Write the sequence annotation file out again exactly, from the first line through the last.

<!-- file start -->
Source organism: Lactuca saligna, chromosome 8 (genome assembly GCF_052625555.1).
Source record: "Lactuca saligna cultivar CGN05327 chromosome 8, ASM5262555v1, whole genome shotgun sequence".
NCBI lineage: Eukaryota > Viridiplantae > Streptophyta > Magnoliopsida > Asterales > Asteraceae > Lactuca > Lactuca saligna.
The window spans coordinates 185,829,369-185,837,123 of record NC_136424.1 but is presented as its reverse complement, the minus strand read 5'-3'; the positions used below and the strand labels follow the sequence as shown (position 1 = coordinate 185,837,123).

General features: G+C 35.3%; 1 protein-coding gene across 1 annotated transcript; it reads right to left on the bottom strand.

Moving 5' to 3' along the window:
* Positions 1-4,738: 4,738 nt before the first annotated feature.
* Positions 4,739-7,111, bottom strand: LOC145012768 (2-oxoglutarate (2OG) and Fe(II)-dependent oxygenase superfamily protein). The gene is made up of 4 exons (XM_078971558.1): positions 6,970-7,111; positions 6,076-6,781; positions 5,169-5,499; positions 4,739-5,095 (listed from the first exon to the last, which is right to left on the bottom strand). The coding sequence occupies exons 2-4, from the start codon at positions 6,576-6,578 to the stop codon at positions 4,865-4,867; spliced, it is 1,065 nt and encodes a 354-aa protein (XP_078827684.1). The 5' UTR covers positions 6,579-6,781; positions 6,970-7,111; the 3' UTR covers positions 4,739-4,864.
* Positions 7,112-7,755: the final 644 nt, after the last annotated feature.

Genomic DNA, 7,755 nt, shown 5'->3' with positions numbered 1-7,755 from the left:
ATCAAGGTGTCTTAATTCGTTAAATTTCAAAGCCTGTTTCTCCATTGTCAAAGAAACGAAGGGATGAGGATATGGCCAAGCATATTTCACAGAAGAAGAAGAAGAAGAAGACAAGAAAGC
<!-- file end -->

Source organism: Lactuca saligna, chromosome 8 (genome assembly GCF_052625555.1).
Source record: "Lactuca saligna cultivar CGN05327 chromosome 8, ASM5262555v1, whole genome shotgun sequence".
NCBI lineage: Eukaryota > Viridiplantae > Streptophyta > Magnoliopsida > Asterales > Asteraceae > Lactuca > Lactuca saligna.
The window spans coordinates 185,829,369-185,837,123 of record NC_136424.1 but is presented as its reverse complement, the minus strand read 5'-3'; the positions used below and the strand labels follow the sequence as shown (position 1 = coordinate 185,837,123).

General features: G+C 35.3%; 1 protein-coding gene across 1 annotated transcript; it reads right to left on the bottom strand.

Moving 5' to 3' along the window:
* Positions 1-4,738: 4,738 nt before the first annotated feature.
* Positions 4,739-7,111, bottom strand: LOC145012768 (2-oxoglutarate (2OG) and Fe(II)-dependent oxygenase superfamily protein). The gene is made up of 4 exons (XM_078971558.1): positions 6,970-7,111; positions 6,076-6,781; positions 5,169-5,499; positions 4,739-5,095 (listed from the first exon to the last, which is right to left on the bottom strand). The coding sequence occupies exons 2-4, from the start codon at positions 6,576-6,578 to the stop codon at positions 4,865-4,867; spliced, it is 1,065 nt and encodes a 354-aa protein (XP_078827684.1). The 5' UTR covers positions 6,579-6,781; positions 6,970-7,111; the 3' UTR covers positions 4,739-4,864.
* Positions 7,112-7,755: the final 644 nt, after the last annotated feature.

Genomic DNA, 7,755 nt, shown 5'->3' with positions numbered 1-7,755 from the left:
ATCAAGGTGTCTTAATTCGTTAAATTTCAAAGCCTGTTTCTCCATTGTCAAAGAAACGAAGGGATGAGGATATGGCCAAGCATATTTCACAGAAGAAGAAGAAGAAGAAGACAAGAAAGC